Joan Little, left, arrives at court with attorney Kern Galloway.
The trial of Joan Little, 21-year-old black woman, began Monday with the judge refusing to dismiss the charge that she murdered a white jailer who she claims tried to rape her in a jail cell.
She sat quietly in the courtroom in a pink and blue dress while defense and prosecution attorney deluged Superior Court Judge Hamilton Hobgood with preliminary motions. Outside the courthouse a crown of about 300 persons, mostly blacks, stood in a driving rain chanting, “Free Joan.”
HOBGOOD, a veteran of 20 years on the North Carolina bench, rejected the dismissal motion which was based on the contention that the death penalty is unconstitutional. First-degree murder carries an automatic death sentence in North Carolina.
“The defendant is entitled to a fair trial in an orderly courtroom and not a spectacle in an arena,” Hobgood said.
Born in Washington, N.C., Joan Little's problems with the law began in 1968, when her mother asked a judge to declare her a truant and to commit her to the Dobbs Farm Training School in Kinston, North Carolina. On January 9, 1974, she was arrested in Washington, North Carolina for shoplifting. Her trial was set for June 3 and she left town in the interim. She returned to Washington in time for the trial, accompanied by Julius Rogers and two juveniles. The juveniles ended up in jail, where they were sexually harassed by a guard who offered them freedom if one of them would "give him some." Little was convicted on June 4, 1974, and asked to remain in the county jail rather than be transferred to the Correctional Facility for Women in Raleigh, as would have been customary. Remaining in Washington, she said, would allow her to remain close to home, where she could work on raising her bond.
Nearly three months later, before dawn on August 27, 1974, a police officer delivering a drunken prisoner to the Beaufort County jail discovered the body of jailer Clarence Alligood, 62, on Joan Little's bunk, naked from the waist down. Alligood had suffered stab wounds to the temple and the heart area from an icepick. Semen was discovered on his leg. Little was missing. She turned herself in to North Carolina authorities more than one week later, and said that she had killed Alligood while defending herself against sexual assault.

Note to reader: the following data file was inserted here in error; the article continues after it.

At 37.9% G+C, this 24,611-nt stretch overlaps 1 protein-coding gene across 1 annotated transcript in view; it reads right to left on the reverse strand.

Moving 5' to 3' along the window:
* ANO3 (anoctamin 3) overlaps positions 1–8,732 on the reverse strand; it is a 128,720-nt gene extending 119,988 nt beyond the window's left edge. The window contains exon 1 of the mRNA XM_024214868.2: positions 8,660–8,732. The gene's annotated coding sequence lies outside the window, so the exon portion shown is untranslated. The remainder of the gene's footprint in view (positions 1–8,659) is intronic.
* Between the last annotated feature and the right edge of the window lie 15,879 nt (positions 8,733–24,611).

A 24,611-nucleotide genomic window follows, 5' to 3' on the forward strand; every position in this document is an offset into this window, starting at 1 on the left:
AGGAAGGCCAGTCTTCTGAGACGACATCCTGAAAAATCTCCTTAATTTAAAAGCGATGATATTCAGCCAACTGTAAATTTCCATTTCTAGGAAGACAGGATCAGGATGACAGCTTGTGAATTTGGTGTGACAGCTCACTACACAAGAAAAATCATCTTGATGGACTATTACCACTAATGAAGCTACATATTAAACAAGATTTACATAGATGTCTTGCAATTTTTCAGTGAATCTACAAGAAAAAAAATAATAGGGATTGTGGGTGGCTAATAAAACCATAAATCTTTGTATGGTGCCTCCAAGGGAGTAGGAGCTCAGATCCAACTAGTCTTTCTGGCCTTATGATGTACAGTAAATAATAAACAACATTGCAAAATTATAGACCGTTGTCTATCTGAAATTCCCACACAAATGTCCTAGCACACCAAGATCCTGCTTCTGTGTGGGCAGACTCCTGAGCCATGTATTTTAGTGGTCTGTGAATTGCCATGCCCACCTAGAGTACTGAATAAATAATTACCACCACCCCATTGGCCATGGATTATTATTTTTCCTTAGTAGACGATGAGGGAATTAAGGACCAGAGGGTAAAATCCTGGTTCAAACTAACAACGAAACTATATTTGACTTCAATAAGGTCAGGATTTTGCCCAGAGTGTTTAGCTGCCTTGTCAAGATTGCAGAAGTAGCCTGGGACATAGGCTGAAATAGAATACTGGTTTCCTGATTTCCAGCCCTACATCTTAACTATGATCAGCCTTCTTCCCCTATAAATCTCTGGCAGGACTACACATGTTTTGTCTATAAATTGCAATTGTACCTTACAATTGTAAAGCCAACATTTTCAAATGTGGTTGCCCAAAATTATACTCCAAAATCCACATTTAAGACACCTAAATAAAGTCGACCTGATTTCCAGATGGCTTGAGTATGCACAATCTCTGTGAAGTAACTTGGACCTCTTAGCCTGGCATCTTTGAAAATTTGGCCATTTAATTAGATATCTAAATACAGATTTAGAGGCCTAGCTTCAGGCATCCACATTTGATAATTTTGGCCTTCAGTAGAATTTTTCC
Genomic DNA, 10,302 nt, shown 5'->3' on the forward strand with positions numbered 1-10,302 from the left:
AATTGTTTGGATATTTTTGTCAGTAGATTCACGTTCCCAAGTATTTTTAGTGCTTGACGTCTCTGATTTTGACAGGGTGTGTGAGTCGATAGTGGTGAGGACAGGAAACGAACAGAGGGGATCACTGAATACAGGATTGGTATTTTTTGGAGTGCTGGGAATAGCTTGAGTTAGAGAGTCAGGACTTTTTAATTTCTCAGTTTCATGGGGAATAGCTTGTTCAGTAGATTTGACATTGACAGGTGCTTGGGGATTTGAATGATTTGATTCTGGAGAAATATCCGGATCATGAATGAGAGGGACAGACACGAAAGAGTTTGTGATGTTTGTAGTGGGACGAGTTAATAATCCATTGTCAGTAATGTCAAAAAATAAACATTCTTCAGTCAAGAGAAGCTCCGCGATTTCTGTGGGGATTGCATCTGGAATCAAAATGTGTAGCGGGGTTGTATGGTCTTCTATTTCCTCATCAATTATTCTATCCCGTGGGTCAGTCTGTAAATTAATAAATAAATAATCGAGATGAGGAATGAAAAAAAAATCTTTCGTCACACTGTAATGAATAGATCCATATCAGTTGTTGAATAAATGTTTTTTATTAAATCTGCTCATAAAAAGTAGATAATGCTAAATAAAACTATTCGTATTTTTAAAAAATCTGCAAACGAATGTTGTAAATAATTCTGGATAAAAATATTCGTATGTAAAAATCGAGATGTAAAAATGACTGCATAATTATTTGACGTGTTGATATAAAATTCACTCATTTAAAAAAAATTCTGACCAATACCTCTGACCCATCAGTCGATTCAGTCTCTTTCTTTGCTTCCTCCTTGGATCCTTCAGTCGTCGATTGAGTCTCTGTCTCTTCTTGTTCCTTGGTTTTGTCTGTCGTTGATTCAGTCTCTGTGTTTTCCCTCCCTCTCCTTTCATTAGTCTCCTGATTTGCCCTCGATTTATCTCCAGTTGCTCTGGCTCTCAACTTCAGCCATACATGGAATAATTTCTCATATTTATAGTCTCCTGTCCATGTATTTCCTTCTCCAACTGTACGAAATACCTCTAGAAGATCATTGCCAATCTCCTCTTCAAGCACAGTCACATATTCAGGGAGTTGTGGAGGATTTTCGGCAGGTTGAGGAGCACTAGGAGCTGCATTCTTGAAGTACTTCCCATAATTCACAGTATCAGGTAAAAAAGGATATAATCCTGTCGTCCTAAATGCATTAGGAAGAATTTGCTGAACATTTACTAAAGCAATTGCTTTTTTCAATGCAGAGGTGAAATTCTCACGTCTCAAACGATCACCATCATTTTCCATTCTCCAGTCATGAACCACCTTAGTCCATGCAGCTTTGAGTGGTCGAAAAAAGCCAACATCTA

At trial, the prosecution contended that Little was a lewd woman who seduced Alligood only to murder him to enable her escape. In two days of testimony, Little testified that Alligood, who at well over 200 pounds was nearly twice her size, had come to her cell three times between 10:00 pm and 3:00 am to solicit sex, finally forcing her at the point of an ice pick to perform oral sex. She testified she was able to seize the ice pick while he was seated on her bunk because he had let his guard down in the moments after his orgasm. She stabbed him repeatedly, and she testified he resisted fiercely and wrestled her, but that given his wounded state, she had been able to get free of him.
The jury of six whites and six African Americans deliberated for one hour and 25 minutes and rendered a verdict of not guilty.
Little’s murder trial focused national attention on the issues of a woman's right to defend herself from rape, the validity of capital punishment racial and sexual inequality in the criminal justice system, and the rights of prisoners in general.
Joan Little was returned to prison to serve the remainder of her sentence for breaking and entering. One month before she would have been eligible for parole, she made an escape. She was caught and then convicted and sentenced for the escape. She was freed in June 1979 and moved to New York City.
BOSTON, MASSACHUSETTS: APRIL 5, 1976
Boston Herald American Associated Press Wirephoto (Photo by Stanley J. Forman jdk21726h-a)
Young white antibusing demonstrators kick a black bystander, Theodoire Landsmark, 29, executive director of the Boston Contractors Association, near Boston’s City Hall Monday.
Landsmark was heading for a meeting.
VICTIM CLAIMED ONE OF THE DEAD
CHICAGO, ILLINOIS: JUNE 5, 1977
The Chicago Sun (Photo by Duane R. Hall)
BEREFT BY A WAYWARD bullet, the mother of Raphael Cruz seeks consolation in the arms of neighbors at the start of Saturday's riot.